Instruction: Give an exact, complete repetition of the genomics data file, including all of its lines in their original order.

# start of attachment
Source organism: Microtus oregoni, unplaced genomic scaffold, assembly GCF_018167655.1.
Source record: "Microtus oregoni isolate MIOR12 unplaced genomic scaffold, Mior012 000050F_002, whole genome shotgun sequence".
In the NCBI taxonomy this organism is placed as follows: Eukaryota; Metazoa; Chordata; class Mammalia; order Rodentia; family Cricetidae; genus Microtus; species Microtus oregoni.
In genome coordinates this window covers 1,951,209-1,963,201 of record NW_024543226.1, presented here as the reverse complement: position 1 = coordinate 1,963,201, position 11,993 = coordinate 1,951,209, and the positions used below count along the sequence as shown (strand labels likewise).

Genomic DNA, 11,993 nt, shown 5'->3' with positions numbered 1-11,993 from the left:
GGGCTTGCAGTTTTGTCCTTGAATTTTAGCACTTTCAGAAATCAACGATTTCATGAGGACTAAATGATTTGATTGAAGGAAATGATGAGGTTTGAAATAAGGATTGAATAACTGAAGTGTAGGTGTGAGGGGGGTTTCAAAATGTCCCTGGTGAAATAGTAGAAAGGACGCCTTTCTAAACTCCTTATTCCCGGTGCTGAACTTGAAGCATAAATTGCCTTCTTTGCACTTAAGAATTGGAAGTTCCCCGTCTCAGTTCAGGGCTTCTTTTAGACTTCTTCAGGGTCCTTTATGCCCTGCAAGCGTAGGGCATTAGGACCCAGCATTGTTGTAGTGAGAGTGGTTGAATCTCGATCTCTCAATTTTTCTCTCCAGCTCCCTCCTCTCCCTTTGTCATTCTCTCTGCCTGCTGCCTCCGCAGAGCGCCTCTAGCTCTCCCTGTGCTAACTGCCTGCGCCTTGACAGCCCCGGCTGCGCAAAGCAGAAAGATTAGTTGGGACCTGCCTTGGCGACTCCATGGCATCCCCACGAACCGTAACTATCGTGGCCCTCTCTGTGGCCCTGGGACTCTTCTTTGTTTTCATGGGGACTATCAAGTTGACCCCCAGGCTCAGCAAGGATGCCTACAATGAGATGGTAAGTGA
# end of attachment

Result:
Source organism: Microtus oregoni, unplaced genomic scaffold, assembly GCF_018167655.1.
Source record: "Microtus oregoni isolate MIOR12 unplaced genomic scaffold, Mior012 000050F_002, whole genome shotgun sequence".
In the NCBI taxonomy this organism is placed as follows: Eukaryota; Metazoa; Chordata; class Mammalia; order Rodentia; family Cricetidae; genus Microtus; species Microtus oregoni.
In genome coordinates this window covers 1,951,209-1,963,201 of record NW_024543226.1, presented here as the reverse complement: position 1 = coordinate 1,963,201, position 11,993 = coordinate 1,951,209, and the positions used below count along the sequence as shown (strand labels likewise).

Genomic DNA, 11,993 nt, shown 5'->3' with positions numbered 1-11,993 from the left:
GGGCTTGCAGTTTTGTCCTTGAATTTTAGCACTTTCAGAAATCAACGATTTCATGAGGACTAAATGATTTGATTGAAGGAAATGATGAGGTTTGAAATAAGGATTGAATAACTGAAGTGTAGGTGTGAGGGGGGTTTCAAAATGTCCCTGGTGAAATAGTAGAAAGGACGCCTTTCTAAACTCCTTATTCCCGGTGCTGAACTTGAAGCATAAATTGCCTTCTTTGCACTTAAGAATTGGAAGTTCCCCGTCTCAGTTCAGGGCTTCTTTTAGACTTCTTCAGGGTCCTTTATGCCCTGCAAGCGTAGGGCATTAGGACCCAGCATTGTTGTAGTGAGAGTGGTTGAATCTCGATCTCTCAATTTTTCTCTCCAGCTCCCTCCTCTCCCTTTGTCATTCTCTCTGCCTGCTGCCTCCGCAGAGCGCCTCTAGCTCTCCCTGTGCTAACTGCCTGCGCCTTGACAGCCCCGGCTGCGCAAAGCAGAAAGATTAGTTGGGACCTGCCTTGGCGACTCCATGGCATCCCCACGAACCGTAACTATCGTGGCCCTCTCTGTGGCCCTGGGACTCTTCTTTGTTTTCATGGGGACTATCAAGTTGACCCCCAGGCTCAGCAAGGATGCCTACAATGAGATGGTAAGTGA